Housing interventions for intimate partner violence survivors: A systematic review.

Author(s): 
Klein, L.B., Chesworth, B.R., Howland-Myers, J.R., Rizo, C.F., & Macy, R.J. (2019).
Source: 
Trauma, Violence, & Abuse, 1 – 16.
Type of Profession:
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Summary: 

Intimate partner violence (IPV) survivors are much more likely to experience housing insecurity or homelessness than  people who have not experienced IPV. Results from this study showed that there is an overall dearth of research concerning interventions that address IPV survivors’ housing insecurity and needs and how effective they can be for survivors.

Expanded Abstract: 

Intimate partner violence (IPV) survivors are much more likely to experience housing insecurity or homelessness than  people who have not experienced IPV. Results from the study showed that there is an overall dearth of research concerning interventions that address IPV survivors’ housing insecurity and needs. However, little comprehensive research has evaluated the effectiveness of interventions used to address IPV survivors’ housing insecurity. To address this knowledge gap, this study conducted a systematic review guided by three questions: (a) What are current interventions for addressing IPV survivors’ housing needs? (b) What are the methodological strengths and limitations of the research evaluating those interventions? (c) How effective are the identified interventions? The time during which survivors are actively leaving their abusive partners is often an especially dangerous period, so ensuring safe transitions for survivors is critical (Campbell, Glass, Sharps, Laughon, & Bloom, 2007). A contributing factor to IPV homicide might be the lack of housing services for survivors, which often forces survivors to return to their abuser or to turn to options that offer little, if any, safety (Menard, 2001; Stevenson & Wolfers, 2006). Research also finds that the need for safe housing is one of the most urgent concerns among IPV survivors who are planning to leave an abusive relationship (Centers for Disease Control and Prevention, 2011).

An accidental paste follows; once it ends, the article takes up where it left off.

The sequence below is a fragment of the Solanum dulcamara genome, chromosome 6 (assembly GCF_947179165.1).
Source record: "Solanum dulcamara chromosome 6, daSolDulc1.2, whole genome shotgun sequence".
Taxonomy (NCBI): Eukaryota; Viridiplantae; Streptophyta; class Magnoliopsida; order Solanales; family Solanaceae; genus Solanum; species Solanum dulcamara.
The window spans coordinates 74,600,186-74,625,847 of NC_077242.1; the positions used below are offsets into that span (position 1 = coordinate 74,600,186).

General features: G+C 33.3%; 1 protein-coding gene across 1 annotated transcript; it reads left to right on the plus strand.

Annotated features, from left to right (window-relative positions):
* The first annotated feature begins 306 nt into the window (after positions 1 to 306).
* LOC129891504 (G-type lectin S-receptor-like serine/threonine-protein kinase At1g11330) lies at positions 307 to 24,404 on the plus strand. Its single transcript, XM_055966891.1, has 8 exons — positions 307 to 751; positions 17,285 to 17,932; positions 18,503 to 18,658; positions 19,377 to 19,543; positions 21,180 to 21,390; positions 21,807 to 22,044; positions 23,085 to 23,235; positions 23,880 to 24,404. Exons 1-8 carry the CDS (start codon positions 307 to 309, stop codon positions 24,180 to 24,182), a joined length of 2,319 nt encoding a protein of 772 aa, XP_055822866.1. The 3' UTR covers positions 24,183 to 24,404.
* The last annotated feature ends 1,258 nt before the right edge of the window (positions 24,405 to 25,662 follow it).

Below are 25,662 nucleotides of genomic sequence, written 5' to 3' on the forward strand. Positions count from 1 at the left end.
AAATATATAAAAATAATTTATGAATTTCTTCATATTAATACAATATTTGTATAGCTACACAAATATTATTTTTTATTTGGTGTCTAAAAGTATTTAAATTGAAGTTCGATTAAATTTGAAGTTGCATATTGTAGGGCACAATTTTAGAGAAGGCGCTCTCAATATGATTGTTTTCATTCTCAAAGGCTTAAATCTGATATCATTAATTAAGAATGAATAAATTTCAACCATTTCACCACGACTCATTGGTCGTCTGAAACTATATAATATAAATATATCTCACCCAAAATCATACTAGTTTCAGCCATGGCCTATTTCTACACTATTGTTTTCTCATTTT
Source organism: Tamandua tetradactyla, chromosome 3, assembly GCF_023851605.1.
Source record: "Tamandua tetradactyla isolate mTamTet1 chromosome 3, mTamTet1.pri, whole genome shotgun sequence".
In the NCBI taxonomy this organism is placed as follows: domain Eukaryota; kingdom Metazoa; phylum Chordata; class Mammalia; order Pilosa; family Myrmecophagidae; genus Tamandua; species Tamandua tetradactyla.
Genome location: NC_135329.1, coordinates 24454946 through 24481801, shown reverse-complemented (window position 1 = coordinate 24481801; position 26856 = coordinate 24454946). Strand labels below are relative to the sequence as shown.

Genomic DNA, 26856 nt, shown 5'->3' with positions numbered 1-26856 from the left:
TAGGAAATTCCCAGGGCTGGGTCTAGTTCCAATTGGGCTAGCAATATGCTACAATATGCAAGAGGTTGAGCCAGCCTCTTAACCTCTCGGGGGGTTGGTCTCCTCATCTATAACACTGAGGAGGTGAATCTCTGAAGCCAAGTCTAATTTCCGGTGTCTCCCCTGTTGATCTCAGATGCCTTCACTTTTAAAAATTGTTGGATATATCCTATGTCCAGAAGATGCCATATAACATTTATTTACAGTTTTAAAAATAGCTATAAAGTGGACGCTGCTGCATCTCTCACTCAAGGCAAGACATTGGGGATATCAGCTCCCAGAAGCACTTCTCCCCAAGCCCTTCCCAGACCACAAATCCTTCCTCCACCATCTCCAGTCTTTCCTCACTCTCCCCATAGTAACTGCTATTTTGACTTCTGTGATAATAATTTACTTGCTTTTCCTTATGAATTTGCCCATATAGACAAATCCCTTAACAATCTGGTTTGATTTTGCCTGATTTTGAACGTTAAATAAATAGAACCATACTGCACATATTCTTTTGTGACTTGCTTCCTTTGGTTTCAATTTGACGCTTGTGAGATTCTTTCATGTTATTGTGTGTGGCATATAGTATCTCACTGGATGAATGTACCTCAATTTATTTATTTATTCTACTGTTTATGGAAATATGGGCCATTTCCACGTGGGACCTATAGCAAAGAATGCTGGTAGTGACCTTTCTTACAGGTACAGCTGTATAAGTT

IPV survivors who have little financial or social support often rely on IPV housing services for shelter, safety, and healing (Galano et al., 2013; Grossman & Lundy, 2011). Typical housing interventions may include crisis or emergency shelter services, transitional supportive housing (TSH), and permanent supportive housing. The U.S. Department of Housing and Urban Development (HUD, 2018) defines crisis or emergency shelter services as temporary or transitional shelter for the homeless in general or for specific populations. Notably, crisis or emergency shelters vary tremendously in the type of housing they offer (e.g., communal living space, individual bedrooms, independent living; shelter can range from secure facilities with hidden locations to housing survivors in local motels) and in the approaches shelter staff use to meet survivors’ housing and other needs (Sullivan, 2010).

Results from the study showed that there is an overall dearth of research concerning interventions that address IPV survivors’ housing insecurity and needs. Shelter is the most commonly assessed and available housing intervention for IPV survivors, but only limited empirical evaluation is available of shelter effectiveness. In addition, findings indicate both traditional shelter services and innovative interventions (e.g., rapid rehousing, flexible funding) would benefit from rigorous evaluation including examining survivor and situational characteristics contributing to housing strategy effectiveness.

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